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Reed Anthony, Cowman eBook

This eBook from the Gutenberg Project consists of approximately 286 pages of information about Reed Anthony, Cowman.

After selling the oxen we broke some of our saddle stock to harness, altered the wagon tongue for horses, and started across the country for home, taking our full remuda with us.  Where I had gone up the trail with five horses, I was going back with twenty; some of the oxen I had sold at treble their original cost, while none of them failed to double my money—­on credit.  Taking it all in all, I had never seen such good times and made money as easily.  On the back track we followed the trail, but instead of going down the Washita as we had come, we followed the Chisholm trail to the Texas boundary, crossing at what was afterward known as Red River Station.  From there home was an easy matter, and after an absence of four months and five days the outfit rode into the Edwards ranch with a flourish.

CHAPTER VI

SOWING WILD OATS

The results from driving cattle north were a surprise to every one.  My employers were delighted with their experiment, the general expense of handling the herd not exceeding fifty cents a head.  The enterprise had netted over fifty-two thousand dollars, the saddle horses had returned in good condition, while due credit was given me in the general management.  From my sale accounts I made out a statement, and once my expenses were approved it was an easy matter to apportion each owner his just dues in the season’s drive.  This over I was free to go my way.  The only incident of moment in the final settlement was the waggish contention of one of the owners, who expressed amazement that I ever remitted any funds or returned, roguishly admitting that no one expected it.  Then suddenly, pretending to have discovered the governing motive, he summoned Miss Gertrude, and embarrassed her with a profusion of thanks, averring that she alone had saved him from a loss of four hundred beeves.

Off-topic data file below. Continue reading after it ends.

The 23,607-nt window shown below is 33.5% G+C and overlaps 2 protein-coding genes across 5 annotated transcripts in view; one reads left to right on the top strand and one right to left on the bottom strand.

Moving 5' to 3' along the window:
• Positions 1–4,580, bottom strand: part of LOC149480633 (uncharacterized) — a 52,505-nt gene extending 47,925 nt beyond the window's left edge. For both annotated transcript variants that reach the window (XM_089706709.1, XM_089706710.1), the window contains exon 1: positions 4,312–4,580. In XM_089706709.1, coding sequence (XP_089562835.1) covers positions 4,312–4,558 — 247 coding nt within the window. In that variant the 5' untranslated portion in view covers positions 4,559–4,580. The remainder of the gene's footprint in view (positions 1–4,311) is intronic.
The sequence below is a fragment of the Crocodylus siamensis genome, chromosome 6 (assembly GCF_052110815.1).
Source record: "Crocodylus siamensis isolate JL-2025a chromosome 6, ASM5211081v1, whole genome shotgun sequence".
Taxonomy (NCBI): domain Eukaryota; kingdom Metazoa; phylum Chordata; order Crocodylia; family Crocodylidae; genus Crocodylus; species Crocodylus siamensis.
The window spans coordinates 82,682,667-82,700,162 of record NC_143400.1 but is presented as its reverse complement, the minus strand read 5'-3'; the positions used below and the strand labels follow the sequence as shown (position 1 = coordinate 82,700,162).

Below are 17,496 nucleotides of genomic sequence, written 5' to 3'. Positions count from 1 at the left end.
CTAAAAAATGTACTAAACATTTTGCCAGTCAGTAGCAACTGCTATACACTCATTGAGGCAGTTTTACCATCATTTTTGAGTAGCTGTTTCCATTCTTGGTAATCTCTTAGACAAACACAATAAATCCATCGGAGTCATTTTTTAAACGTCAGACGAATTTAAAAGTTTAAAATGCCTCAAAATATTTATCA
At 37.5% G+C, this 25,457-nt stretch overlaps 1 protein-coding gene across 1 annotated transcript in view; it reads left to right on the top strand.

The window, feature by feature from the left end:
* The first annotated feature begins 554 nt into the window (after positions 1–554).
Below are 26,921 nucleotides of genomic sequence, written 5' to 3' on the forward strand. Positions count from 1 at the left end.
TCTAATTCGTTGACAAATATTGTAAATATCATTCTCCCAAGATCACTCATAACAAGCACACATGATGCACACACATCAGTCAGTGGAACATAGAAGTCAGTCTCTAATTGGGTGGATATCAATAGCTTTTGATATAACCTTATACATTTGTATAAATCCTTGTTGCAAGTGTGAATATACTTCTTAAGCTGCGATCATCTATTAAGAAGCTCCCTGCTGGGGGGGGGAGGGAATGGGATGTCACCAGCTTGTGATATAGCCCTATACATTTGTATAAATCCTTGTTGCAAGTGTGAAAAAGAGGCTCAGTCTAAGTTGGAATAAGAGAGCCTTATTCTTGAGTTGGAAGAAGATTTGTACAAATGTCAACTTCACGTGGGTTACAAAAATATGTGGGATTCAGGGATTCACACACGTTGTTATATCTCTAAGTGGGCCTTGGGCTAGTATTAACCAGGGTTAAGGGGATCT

The next move was to redeem my land scrip.  The surveyor was anxious to buy a portion of it, but I was too rich to part with even a single section.  During our conversation, however, it developed that he held his commission from the State, and when I mentioned my intention of locating land, he made application to do the surveying.  The fact that I expected to make my locations in another county made no difference to a free-lance official, and accordingly we came to an agreement.  The apple of my eye was a valley on the Clear Fork, above its juncture with the main Brazos, and from maps in the surveyor’s office I was able to point out the locality where I expected to make my locations.  He proved an obliging official and gave me all the routine details, and an appointment was made with him to report a week later at the Edwards ranch.  A wagon and cook would be necessary, chain carriers and flagmen must be taken along, and I began skirmishing about for an outfit.  The three hired men who had been up the trail with me were still in the country, and I engaged them and secured a cook. 

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